permalink #61 of 103: Cynthia Dyer-Bennet (cdb) Thu 3 Feb 05 13:02
    
(NOTE: Offsite readers who have comments or questions can send email to
inkwell-hosts@well.com and we'll add 'em to this discussion. Please be sure
to note "Brian McWilliams discussion" in the subject line. Thanks!)


Brian, I'm intrigued by the names spammers create for their "from" lines.
Names like "Digression G. Saltiest" and "Guadalupe Butts" and "Socorro 
Quintero" and "Sequencer J. Stomached."

The names are obviously sooooooooooooo phony that I can't imagine anybody
thinking they're legitimate, yet it seems to be a technique that's
becoming more and more popular. What's the point of these bizarre names?
  
inkwell.vue.236 : Brian McWilliams, "Spam Kings"
permalink #62 of 103: Dan Mitchell (mitchell) Thu 3 Feb 05 14:08
    
I think you answered your own question:

>I'm intrigued by the names

Not that you fell for it, but drawing attention is the goal.
  
inkwell.vue.236 : Brian McWilliams, "Spam Kings"
permalink #63 of 103: Brian McWilliams (bmcwilliams) Thu 3 Feb 05 14:25
    
Cynthia, often those strange names in the "from" line are hard-coded
into the spam software by developers, not chosen by the spammers
themselves. Like Dan says, it seems to me a way to intrique recipients.

Which brings up a kind of sad point. Many bright minds are being drawn
into the software side of the spam business -- especially on the spam
filtering side. I attended the recent spam conference at MIT and was
amazed at the brain power being focused on beating spam. Seems like
such a waste. (Yet I'm glad they're on the job.)
  
inkwell.vue.236 : Brian McWilliams, "Spam Kings"
permalink #64 of 103: Betsy Schwartz (betsys) Thu 3 Feb 05 16:34
    
I watched last year's SPAM conference and remember hearing one of the
participants say something like that:when you were studying so hard to
get your degree did you think you'd be using it to fight penis pills?
Something like that.

The SPAM Conference is available on the web at
http://spamconference.org
Usually makes fine watching
  
inkwell.vue.236 : Brian McWilliams, "Spam Kings"
permalink #65 of 103: Brian McWilliams (bmcwilliams) Thu 3 Feb 05 19:19
    
Yes, if you tune into the beginning of session three, you can watch me
muddle through my presentation about Spam Kings and the Achilles heel
in spam filtering: the spam folder. 
http://spamconference.org/webcast2005.html

I discussed the results of some unscientific research I recently did,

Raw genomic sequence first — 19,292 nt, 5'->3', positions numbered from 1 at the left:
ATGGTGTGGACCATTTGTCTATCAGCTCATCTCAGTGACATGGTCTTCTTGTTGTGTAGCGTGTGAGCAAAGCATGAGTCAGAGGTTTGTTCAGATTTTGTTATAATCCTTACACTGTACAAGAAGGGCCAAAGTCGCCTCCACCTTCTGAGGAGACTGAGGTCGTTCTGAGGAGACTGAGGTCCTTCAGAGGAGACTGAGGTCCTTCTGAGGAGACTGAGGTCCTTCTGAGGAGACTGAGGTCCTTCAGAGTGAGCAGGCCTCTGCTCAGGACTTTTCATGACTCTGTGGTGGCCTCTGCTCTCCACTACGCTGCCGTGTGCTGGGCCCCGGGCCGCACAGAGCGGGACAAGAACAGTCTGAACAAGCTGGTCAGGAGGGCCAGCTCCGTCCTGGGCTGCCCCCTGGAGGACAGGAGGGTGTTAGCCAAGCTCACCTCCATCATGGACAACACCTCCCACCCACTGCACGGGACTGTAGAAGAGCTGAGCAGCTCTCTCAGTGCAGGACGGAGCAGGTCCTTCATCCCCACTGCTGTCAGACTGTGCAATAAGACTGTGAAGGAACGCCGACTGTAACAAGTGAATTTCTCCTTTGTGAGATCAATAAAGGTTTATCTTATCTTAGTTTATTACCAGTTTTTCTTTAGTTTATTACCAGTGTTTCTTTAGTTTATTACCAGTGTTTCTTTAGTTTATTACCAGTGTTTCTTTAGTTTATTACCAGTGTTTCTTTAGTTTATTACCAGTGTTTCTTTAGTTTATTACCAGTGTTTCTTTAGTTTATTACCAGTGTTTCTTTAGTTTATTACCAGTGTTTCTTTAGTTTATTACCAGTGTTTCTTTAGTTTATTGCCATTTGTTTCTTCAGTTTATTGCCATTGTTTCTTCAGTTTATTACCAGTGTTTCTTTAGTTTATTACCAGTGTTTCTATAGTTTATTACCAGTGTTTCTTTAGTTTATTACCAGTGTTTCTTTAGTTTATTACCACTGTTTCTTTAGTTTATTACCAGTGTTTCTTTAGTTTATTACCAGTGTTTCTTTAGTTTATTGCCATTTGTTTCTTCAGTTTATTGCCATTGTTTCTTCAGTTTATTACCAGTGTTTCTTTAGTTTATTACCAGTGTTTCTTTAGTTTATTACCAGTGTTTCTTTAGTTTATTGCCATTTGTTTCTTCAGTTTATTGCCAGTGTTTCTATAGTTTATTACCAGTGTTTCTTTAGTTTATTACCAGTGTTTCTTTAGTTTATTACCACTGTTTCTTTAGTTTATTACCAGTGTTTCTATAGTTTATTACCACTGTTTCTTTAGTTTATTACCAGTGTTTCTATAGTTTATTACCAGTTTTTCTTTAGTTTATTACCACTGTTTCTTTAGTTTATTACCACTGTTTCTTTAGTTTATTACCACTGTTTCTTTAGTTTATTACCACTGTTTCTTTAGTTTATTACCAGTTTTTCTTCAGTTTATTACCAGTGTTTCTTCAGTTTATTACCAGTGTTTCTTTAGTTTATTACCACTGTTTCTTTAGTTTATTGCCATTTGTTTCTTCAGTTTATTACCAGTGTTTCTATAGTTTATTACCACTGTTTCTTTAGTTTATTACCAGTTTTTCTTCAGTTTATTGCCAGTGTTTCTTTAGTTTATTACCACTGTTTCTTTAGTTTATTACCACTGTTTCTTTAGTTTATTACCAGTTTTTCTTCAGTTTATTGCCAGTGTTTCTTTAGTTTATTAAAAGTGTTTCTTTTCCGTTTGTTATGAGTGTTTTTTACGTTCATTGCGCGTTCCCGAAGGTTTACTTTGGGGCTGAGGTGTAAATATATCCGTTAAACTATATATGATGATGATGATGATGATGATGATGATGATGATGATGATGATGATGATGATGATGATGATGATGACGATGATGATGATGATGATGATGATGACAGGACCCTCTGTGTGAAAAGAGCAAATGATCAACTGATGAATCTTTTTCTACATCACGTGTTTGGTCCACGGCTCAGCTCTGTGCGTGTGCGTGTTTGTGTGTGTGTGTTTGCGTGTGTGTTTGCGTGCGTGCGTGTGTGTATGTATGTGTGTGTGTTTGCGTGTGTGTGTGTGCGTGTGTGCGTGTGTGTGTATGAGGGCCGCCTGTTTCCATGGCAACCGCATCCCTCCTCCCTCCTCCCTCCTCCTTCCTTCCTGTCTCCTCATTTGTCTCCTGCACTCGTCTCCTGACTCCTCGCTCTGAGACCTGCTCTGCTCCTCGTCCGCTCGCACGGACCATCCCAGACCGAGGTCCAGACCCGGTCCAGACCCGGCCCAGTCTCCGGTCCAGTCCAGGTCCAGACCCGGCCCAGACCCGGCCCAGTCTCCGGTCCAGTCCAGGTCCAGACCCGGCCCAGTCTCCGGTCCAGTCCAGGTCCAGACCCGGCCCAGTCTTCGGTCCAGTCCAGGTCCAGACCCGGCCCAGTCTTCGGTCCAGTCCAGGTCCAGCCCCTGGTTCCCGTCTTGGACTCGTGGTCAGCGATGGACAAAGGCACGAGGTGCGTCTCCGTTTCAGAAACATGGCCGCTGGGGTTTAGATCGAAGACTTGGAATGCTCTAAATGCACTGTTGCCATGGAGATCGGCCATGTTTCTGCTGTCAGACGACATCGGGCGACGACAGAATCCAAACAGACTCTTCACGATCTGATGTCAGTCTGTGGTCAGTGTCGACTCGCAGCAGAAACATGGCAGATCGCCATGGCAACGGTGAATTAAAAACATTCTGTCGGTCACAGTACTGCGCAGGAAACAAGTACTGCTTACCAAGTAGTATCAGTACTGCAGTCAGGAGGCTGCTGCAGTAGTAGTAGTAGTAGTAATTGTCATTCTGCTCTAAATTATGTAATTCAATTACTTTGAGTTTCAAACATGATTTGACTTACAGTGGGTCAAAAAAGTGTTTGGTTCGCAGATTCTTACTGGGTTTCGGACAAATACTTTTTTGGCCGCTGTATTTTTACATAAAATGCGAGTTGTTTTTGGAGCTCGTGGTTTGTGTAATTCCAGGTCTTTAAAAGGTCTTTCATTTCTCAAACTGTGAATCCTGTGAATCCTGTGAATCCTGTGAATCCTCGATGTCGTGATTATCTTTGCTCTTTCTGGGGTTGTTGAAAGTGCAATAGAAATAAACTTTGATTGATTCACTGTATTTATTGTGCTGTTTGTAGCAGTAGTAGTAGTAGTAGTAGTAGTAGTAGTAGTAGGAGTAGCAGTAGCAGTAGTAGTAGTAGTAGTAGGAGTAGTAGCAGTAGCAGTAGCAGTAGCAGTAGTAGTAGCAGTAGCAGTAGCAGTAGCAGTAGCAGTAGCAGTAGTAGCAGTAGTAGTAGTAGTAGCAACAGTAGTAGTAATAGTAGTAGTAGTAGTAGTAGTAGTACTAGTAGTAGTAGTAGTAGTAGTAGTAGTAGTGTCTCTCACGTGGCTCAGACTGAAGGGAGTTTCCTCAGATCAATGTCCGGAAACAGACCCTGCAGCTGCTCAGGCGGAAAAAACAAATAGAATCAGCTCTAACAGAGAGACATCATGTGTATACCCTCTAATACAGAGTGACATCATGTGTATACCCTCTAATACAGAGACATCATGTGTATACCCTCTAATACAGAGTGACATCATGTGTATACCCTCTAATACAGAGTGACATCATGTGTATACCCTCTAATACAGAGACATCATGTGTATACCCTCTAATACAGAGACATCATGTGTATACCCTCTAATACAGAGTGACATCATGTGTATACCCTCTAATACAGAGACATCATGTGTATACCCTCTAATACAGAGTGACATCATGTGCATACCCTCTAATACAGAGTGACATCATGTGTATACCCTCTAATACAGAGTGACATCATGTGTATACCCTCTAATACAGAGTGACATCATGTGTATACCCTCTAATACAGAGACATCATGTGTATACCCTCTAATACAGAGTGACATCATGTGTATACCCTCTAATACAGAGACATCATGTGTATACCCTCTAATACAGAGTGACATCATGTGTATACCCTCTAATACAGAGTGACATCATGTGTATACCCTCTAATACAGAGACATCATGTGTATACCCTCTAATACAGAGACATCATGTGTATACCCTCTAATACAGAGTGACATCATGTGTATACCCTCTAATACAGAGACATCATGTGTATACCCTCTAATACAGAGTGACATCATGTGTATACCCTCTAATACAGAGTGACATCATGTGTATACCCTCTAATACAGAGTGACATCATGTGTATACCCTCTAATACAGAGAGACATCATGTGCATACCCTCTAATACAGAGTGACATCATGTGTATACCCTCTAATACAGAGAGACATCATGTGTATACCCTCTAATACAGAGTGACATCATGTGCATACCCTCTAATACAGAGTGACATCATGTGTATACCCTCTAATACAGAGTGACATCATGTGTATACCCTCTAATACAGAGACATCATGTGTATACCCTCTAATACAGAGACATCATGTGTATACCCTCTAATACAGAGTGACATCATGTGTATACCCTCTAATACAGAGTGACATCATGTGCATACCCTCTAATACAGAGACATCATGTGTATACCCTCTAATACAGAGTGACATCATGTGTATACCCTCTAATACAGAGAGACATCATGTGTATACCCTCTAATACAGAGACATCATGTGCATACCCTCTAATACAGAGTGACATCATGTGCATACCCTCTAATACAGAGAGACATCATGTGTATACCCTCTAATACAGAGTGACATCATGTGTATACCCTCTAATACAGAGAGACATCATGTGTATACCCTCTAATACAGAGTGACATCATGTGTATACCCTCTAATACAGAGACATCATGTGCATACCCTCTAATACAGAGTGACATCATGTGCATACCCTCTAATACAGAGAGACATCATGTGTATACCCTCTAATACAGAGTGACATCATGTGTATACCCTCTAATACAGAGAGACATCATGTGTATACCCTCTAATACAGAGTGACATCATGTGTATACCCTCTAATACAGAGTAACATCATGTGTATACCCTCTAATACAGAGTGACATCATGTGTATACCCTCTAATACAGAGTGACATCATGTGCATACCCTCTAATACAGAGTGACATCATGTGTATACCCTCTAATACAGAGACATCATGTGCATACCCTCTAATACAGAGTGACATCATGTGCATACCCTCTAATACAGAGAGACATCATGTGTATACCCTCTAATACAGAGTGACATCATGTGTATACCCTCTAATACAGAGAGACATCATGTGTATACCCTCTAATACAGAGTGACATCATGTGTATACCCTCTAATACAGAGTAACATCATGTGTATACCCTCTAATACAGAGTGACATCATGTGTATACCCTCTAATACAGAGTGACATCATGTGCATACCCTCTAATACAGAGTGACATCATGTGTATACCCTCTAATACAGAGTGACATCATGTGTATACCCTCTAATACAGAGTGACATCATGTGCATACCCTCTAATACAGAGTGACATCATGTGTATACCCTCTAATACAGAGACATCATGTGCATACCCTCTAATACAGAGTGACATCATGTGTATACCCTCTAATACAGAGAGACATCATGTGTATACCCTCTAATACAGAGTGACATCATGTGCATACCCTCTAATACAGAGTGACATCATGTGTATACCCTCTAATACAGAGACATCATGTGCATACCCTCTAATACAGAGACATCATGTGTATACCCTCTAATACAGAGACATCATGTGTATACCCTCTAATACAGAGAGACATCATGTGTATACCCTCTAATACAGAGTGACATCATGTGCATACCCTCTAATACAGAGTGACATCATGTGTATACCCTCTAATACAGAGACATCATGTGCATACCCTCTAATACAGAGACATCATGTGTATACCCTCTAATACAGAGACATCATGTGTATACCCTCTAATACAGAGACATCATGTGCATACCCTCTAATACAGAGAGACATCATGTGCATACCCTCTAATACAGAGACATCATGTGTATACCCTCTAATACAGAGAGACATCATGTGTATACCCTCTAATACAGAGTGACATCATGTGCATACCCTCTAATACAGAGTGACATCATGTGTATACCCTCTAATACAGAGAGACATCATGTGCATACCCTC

which showed that many people click links in spam messages even after
they've been filtered into their spam folders. To me, this means that
(some) spammers can survive even if spam filters are 100% effective and
in universal use.
  
inkwell.vue.236 : Brian McWilliams, "Spam Kings"
permalink #66 of 103: Betsy Schwartz (betsys) Fri 4 Feb 05 04:09
    
For spammers to truly survive, it has to be profitable. 

This is one reason I was rocked a bit to hear that some spammers are
shipping so much product, because that probably makes it so much
harder to prosecute them.

Do you think there's anything to be gained by addressing this from the
credit card company side? It should be harder for a credit card
scammer to charge money to a card, I think.
  
inkwell.vue.236 : Brian McWilliams, "Spam Kings"
permalink #67 of 103: Betsy Schwartz (betsys) Fri 4 Feb 05 04:16
    
I also want to comment some more on the book, and on Shiksaa. I do a
lot of enduser support and training, and I'm deeply interested in how
people learn about computers (and how women in particular navigate the
technical scphere) so I was particularly struck by how *fast* Shiksaa
seemed to go from being an AOL end user, the naivest of the naive, to
a member of an elite group.  This is very unusual. As you point out,
even her name was against her, having an AOL address, and "newbies"
tend to get flamed out of technical groups. Was this a case of a
person discovering an inner gift, or did she get particularly good
help, or what? You narrate the path she took but I'd like to hear more
about successfully got past the inevitable obstacles.

Also, one thing that particularly struck me about the book was the
absence of lengthy semi-technical digressions. SO many books feel